Now, there are two key issues with the XB271HU’s display, and that’s poor black uniformity and a lack of HDR support.
Namely, there is some significant backlight bleed, which you are unlikely to notice in a well-lit room, but it can still be noticeable in dark scenes. More importantly, it is bound to be quite off-putting at night. And then there’s HDR support, or rather, lack thereof. This is a feature that many consider a must-have in an IPS monitor that comes at this price point.
Every monitor with a high refresh rate needs adaptive sync, and the high-end ones such as the XB271HU usually come with Nvidia’s G-Sync, which has its advantages and disadvantages compared to AMD’s FreeSync.
Most notably, there’s the fact that Nvidia is involved in the production process of all G-Sync monitors and that each G-Sync monitor needs to live up to its quality standard. This, of course, ensures the seamless implementation of this technology, but there’s a downside to this as well.
Namely, G-Sync is proprietary Nvidia tech, so the OEM needs to pay a licensing fee to Nvidia to implement G-Sync in their monitors. On top of that, Nvidia is the only company manufacturing the scaler modules used in G-Sync monitors, so they have no competition in that department. As a result, G-Sync monitors end up being significantly more expensive to make than FreeSync monitors, something that reflects on the price tag.
Still, G-Sync offers some extra features that FreeSync lacks, such as motion blur reduction and input lag reduction. On top of that, it is guaranteed to work flawlessly and without a hiccup.
And finally, we should state that G-Sync is only compatible with Nvidia GPUs. Therefore, if you intend to make full use of this monitor, you will need a G-Sync-compatible Nvidia GPU.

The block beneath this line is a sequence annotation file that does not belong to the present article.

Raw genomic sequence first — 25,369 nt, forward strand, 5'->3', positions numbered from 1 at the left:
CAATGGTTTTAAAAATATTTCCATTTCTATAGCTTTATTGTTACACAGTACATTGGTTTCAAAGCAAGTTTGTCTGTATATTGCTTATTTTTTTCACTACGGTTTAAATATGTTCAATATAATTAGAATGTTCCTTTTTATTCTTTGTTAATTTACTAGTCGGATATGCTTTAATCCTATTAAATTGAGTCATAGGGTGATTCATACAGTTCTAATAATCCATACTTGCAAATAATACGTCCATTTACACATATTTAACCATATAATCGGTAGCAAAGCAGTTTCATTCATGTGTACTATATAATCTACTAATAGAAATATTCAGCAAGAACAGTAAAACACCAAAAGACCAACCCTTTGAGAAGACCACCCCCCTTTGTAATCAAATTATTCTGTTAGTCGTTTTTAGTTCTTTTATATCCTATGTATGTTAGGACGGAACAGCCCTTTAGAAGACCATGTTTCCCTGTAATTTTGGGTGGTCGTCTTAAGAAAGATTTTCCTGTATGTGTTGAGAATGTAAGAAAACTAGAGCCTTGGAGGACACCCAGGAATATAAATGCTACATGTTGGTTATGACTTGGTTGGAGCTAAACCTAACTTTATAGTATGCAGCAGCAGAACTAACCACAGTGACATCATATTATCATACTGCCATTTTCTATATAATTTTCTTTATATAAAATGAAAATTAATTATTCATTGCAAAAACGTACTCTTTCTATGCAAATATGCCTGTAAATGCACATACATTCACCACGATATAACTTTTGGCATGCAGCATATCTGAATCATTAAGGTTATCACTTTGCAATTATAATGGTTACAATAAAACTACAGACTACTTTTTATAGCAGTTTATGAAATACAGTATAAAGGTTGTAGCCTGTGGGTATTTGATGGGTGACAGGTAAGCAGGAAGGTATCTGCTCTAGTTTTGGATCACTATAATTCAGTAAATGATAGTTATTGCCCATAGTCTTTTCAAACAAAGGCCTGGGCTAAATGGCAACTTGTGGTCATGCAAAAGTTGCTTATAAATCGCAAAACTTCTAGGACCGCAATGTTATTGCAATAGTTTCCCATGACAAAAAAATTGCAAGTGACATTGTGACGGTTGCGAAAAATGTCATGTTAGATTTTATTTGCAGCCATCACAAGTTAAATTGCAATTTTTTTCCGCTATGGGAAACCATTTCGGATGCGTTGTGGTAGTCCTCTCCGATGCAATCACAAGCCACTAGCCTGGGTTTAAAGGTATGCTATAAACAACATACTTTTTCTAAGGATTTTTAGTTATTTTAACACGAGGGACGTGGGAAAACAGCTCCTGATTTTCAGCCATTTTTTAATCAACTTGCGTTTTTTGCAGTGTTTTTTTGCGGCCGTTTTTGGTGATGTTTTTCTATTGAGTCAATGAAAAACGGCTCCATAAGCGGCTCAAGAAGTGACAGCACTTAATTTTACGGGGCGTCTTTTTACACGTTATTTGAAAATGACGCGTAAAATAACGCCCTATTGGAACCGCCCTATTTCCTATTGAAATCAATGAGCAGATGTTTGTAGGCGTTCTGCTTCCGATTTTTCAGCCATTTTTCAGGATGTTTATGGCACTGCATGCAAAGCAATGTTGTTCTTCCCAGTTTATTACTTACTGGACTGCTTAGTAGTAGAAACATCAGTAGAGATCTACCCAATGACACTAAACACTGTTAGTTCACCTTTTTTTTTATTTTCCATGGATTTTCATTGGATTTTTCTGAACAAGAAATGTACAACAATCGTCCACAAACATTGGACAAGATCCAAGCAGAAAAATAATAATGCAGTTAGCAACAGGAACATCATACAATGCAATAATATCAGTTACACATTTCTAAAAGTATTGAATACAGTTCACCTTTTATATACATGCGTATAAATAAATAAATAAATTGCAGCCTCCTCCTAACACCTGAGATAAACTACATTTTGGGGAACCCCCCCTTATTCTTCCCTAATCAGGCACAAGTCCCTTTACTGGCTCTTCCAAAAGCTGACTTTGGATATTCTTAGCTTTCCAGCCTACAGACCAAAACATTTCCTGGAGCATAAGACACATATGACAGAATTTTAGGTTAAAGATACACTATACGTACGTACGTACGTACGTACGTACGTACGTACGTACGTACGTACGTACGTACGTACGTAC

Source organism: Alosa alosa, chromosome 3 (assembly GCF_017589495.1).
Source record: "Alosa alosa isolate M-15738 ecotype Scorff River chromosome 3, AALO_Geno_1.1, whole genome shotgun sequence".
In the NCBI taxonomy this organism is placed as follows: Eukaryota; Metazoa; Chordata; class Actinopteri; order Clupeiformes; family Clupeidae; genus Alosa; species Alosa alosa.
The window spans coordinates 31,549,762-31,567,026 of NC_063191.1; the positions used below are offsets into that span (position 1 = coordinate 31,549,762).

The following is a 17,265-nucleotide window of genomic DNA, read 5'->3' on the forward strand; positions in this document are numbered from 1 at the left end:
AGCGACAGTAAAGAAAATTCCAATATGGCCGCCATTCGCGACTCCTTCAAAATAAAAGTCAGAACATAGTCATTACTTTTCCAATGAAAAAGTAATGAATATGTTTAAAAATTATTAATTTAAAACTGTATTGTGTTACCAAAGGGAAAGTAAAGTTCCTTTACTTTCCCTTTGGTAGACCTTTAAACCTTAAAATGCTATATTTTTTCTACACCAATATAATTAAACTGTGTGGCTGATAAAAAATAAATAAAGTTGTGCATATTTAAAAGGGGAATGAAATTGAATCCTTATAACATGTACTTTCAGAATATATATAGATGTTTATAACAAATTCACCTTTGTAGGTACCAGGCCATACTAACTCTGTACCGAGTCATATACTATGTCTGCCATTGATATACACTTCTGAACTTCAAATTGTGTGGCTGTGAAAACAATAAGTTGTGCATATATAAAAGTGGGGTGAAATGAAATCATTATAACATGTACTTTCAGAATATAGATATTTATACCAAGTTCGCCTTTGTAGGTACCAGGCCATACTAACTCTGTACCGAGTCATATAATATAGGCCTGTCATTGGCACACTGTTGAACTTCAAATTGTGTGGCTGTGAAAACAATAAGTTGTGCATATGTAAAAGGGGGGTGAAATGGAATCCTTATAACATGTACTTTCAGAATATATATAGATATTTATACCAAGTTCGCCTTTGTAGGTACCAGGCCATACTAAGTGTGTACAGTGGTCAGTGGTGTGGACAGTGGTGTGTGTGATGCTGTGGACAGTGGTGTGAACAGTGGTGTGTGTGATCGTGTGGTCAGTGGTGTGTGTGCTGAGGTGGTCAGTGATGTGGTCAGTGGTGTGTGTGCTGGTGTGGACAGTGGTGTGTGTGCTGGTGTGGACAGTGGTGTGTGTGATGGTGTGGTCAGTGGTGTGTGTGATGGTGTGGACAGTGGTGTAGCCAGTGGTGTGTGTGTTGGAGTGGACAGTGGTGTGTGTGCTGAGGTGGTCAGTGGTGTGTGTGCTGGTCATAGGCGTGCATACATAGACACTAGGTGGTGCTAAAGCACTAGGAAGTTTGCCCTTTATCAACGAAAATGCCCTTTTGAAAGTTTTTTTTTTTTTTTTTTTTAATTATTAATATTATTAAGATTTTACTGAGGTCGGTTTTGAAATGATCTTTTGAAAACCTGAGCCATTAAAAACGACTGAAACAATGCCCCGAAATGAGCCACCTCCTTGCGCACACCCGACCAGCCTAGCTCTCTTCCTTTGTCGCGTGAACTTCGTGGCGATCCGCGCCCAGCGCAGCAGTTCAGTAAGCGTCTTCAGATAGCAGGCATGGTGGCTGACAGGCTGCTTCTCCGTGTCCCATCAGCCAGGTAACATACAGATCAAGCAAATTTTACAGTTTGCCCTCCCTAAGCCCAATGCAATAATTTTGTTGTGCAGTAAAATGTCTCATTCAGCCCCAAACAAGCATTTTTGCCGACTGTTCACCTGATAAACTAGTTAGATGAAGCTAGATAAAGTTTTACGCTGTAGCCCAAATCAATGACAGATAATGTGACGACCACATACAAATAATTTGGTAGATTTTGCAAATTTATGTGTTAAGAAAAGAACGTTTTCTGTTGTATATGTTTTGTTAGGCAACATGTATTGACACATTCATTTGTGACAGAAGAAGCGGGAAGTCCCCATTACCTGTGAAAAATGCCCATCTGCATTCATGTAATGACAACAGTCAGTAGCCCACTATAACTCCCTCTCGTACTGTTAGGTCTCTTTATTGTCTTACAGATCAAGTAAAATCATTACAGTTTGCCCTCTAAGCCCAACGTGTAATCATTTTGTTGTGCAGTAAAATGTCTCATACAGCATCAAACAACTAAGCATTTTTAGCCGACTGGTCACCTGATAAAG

As most monitors in this price range, the XB271HU comes with a pair of integrated 2-watt speakers. And as with most other monitors, the integrated speakers are there mainly as a convenient feature to have on the side, since they are far from capable of offering a proper audio experience.
This is only natural, seeing as the slim frames of modern monitors can’t fit large drivers. On top of that, desktop speakers are quite affordable, and it’s far easier for them to deliver a satisfactory experience, so there’s no need for OEMs to place too much stock in monitor speakers.
So, ultimately, is the Acer Predator XB271HU a good monitor? Well, it is definitely good, but not perfect, and this is in no small part due to its age.
As we have already established, it is a very well-made monitor with a large screen, a clean and crisp high-resolution display, equipped with G-Sync, and boasting a high refresh rate. Ultimately, it does a good job of balancing visuals and performance.
However, as we have mentioned before, the display has its weaknesses, mainly the backlight bleed and the lack of HDR support. The former can be quite jarring while the latter is not quite essential but would still be something that we’d expect to see in a monitor this pricey. Of course, the lack of HDR can easily be chalked up to the fact that this is a monitor from 2015, not 2020.